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Sunday, 14 June 2020

BBC Accused of Hypocrisy Over Reith Art Pieces


The BBC has been accused of hypocrisy after refusing to remove works of art depicting its Nazi-sympathising first Director General, whilst at the same time removing perceived racist content from the BBC iPlayer.

Lord John Reith was the Director General of the BBC from 1927 to 1938. In a 2006 interview his daughter, Marista Leishman, confirmed that her father revered Hitler and respected Mussolini.

In 1922 Reith successfully applied for the position of General Manager at the as-yet unformed British Broadcasting Company. A former Army officer, he had no previous broadcasting experience, but quickly rose through the ranks to lead the organisation.

A bronze bust of Reith was cast by Kathleen Scott, wife of explorer Robert Falcon Scott, in 1929. It is on display in Old Broadcasting House, London.

An oil painting of Reith was commissioned by the BBC Board of Governors to celebrate his tenth year of service. The original, by renowned portrait artist Sir Oswald Birley, hangs over the fireplace in the Council Chamber in Old Broadcasting House. A replica is on display in the Scottish National Portrait Gallery in Edinburgh.


In 1933, during Hitler's rise to power, Reith wrote: "I am certain that the Nazis will clean things up and put Germany on the way to being a real power in Europe again... They are being ruthless and most determined".

After the July 1934 Night of the Long Knives, in which the Nazis ruthlessly exterminated their internal dissidents, Reith wrote: "I really admire the way Hitler has cleaned up what looked like an incipient revolt. I really admire the drastic actions taken, which were obviously badly needed."

Last week, in the wake of racial tension spurred by the death of George Floyd in Minnesota, the BBC started to remove content perceived as racist from its iPlayer archive. It has refused, however, to remove from display the painting and bust of Nazi sympathiser Lord Reith.

First to be expunged from the iPlayer was Matt Lucas' and David Walliams' BAFTA award winning comedy Little Britain.

The show featured an overweight black female character called Desiree DeVere who was portrayed by Walliams in a heavily padded costume. It also featured a character called Maggie Blackmore, again portrayed by Walliams, who projectile vomited every time she came across a situation involving anyone who was non-white or non-heterosexual.

The BBC also removed an episode of 1970's comedy Fawlty Towers from the iPlayer. In the episode in question the show's main character, hotellier Basil Fawlty, who is portrayed by John Cleese, makes several references to the Second World War, much to the discomfort of a group of German guests.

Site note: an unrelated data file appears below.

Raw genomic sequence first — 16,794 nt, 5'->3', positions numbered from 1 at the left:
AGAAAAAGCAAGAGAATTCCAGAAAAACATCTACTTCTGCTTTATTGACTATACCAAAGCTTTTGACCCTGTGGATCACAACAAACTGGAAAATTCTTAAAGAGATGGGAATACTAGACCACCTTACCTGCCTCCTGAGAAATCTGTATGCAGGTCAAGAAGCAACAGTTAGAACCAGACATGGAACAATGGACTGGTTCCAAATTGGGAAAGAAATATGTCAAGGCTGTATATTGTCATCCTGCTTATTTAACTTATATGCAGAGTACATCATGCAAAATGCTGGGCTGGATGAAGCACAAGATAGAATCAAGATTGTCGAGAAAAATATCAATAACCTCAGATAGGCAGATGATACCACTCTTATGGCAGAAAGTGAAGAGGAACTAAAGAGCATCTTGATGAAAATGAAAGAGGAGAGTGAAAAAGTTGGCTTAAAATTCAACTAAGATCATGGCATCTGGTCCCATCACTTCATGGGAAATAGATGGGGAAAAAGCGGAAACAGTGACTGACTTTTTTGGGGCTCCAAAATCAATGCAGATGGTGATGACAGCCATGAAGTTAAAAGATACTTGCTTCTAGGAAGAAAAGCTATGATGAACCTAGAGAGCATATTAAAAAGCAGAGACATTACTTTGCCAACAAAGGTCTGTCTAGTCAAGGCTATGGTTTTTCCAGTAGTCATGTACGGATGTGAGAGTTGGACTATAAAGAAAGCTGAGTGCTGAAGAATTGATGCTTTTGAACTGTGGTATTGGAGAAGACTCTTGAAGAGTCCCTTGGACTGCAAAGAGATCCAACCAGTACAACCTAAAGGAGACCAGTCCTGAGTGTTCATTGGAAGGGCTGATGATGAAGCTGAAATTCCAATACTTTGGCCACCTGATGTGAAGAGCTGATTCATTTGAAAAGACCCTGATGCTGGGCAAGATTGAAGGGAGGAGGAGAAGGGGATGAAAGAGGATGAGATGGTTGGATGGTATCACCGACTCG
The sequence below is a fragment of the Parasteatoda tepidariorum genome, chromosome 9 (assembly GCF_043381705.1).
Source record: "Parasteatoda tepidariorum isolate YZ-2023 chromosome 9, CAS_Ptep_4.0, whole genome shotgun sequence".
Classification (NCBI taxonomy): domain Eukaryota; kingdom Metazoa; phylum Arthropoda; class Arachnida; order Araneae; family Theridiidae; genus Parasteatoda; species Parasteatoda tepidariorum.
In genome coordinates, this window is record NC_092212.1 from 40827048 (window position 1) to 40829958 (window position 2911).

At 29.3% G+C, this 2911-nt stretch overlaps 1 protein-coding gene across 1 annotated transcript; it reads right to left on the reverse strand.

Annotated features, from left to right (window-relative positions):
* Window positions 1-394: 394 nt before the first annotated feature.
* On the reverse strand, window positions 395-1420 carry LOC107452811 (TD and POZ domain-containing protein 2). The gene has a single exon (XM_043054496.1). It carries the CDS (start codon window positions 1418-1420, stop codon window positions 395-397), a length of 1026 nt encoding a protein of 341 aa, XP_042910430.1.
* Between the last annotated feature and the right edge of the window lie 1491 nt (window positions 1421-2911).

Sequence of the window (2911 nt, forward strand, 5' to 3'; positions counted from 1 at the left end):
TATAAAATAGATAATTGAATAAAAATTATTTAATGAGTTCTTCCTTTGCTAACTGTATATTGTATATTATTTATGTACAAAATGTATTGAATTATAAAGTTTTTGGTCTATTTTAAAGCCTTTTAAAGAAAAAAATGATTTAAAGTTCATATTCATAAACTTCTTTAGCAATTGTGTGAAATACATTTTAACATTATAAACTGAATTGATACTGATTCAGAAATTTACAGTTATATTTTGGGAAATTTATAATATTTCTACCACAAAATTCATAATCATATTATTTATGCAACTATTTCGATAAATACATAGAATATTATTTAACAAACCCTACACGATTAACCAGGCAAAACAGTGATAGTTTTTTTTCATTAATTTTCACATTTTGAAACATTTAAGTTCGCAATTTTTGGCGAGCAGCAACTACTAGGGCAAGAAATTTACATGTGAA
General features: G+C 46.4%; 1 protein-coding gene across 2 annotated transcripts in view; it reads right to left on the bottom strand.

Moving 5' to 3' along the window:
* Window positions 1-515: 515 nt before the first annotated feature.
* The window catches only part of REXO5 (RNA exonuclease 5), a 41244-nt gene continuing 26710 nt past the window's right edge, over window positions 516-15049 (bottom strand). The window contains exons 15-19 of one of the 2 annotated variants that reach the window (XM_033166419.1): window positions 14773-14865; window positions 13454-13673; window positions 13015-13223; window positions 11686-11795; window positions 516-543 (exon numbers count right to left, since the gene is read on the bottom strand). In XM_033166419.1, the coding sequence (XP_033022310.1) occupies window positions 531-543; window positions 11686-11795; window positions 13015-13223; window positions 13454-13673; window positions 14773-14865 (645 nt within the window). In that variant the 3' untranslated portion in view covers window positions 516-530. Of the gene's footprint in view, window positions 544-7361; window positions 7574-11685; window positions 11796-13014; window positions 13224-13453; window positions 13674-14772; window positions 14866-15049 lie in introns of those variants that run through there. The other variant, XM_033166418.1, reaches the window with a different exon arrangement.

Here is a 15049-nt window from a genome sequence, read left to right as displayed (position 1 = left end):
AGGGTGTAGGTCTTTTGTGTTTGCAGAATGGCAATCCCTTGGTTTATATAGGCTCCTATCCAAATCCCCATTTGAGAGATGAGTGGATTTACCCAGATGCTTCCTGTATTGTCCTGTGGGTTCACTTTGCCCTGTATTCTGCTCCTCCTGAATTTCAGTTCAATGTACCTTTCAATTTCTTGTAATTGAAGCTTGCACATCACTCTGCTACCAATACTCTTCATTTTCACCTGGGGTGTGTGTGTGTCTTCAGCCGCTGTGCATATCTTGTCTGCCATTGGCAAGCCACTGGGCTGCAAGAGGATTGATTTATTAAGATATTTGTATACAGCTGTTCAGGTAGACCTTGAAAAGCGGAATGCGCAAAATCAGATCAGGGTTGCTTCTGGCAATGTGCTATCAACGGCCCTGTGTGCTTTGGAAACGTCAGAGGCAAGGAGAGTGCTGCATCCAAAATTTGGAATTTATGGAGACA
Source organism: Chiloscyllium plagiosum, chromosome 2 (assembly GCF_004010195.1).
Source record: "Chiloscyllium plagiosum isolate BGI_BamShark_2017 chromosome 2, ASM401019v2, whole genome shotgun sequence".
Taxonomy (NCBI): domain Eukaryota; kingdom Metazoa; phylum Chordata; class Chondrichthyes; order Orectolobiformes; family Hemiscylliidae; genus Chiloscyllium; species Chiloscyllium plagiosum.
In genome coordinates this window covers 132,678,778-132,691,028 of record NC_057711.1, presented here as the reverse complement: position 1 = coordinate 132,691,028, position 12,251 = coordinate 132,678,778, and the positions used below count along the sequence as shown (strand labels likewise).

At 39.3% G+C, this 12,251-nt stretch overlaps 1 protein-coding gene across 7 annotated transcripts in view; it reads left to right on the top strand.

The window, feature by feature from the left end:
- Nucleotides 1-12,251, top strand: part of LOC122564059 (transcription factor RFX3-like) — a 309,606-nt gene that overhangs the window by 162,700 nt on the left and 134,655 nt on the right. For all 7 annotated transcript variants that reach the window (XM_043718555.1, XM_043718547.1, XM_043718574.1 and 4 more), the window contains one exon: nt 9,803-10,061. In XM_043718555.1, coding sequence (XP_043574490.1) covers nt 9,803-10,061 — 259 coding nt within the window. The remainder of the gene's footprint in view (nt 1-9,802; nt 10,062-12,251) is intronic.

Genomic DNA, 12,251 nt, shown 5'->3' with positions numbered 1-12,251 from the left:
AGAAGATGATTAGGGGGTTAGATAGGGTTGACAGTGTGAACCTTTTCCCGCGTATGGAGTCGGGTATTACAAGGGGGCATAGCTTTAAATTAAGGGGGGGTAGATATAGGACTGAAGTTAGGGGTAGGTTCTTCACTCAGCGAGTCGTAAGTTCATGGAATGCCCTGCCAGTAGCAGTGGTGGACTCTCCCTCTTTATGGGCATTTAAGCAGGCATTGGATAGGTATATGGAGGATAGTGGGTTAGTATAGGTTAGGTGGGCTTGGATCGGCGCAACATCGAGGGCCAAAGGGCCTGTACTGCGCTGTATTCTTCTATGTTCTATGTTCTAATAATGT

In addition to feigning a very poor German accent, Fawlty goose-steps through the hotel and does an impression of Hitler. Despite being made more than 40 years ago Fawlty Towers, winner of the 1976 BAFTA for best situational comedy, remains very popular and has a cult following.

Cleese took to Twitter to criticise the BBC's censorship attempt.

"The BBC is now run by a mixture of marketing people and petty bureaucrats," he tweeted.

"It used to have a large sprinkling of people who'd actually made programmes.

"Not any more.

"So BBC decisions are made by persons whose main concern is not losing their jobs.

"That's why they're so cowardly and gutless and contemptible."


Tory MP Andrew Bridgen said: "The BBC have been the cheerleaders in this campaign to pull down statues and even taken down programmes from their streaming services.

"People in glass houses though should not throw stones and the BBC is particularly vulnerable given that its founding Director General was a well known Nazi sympathiser who revered Adolf Hitler.

"When will the BBC take down the portrait and bust of Lord Reith and rename the lectures given each year in his honour?

"This highlights how ludicrous the witch-hunt against British history is and how hypocritical the BBC has been."

A BBC spokesman said: "As founding Director General, Lord Reith's construction of the BBC was as a public service broadcaster independent of political intervention and removed from party politics.

"His actions at the time and subsequent legacy are in direct opposition to the German radio propaganda operation created under the Nazi regime. It is also well documented that Lord Reith played a significant role in the Second World War effort, including time in the Royal Navy and in organising the D-Day landings."

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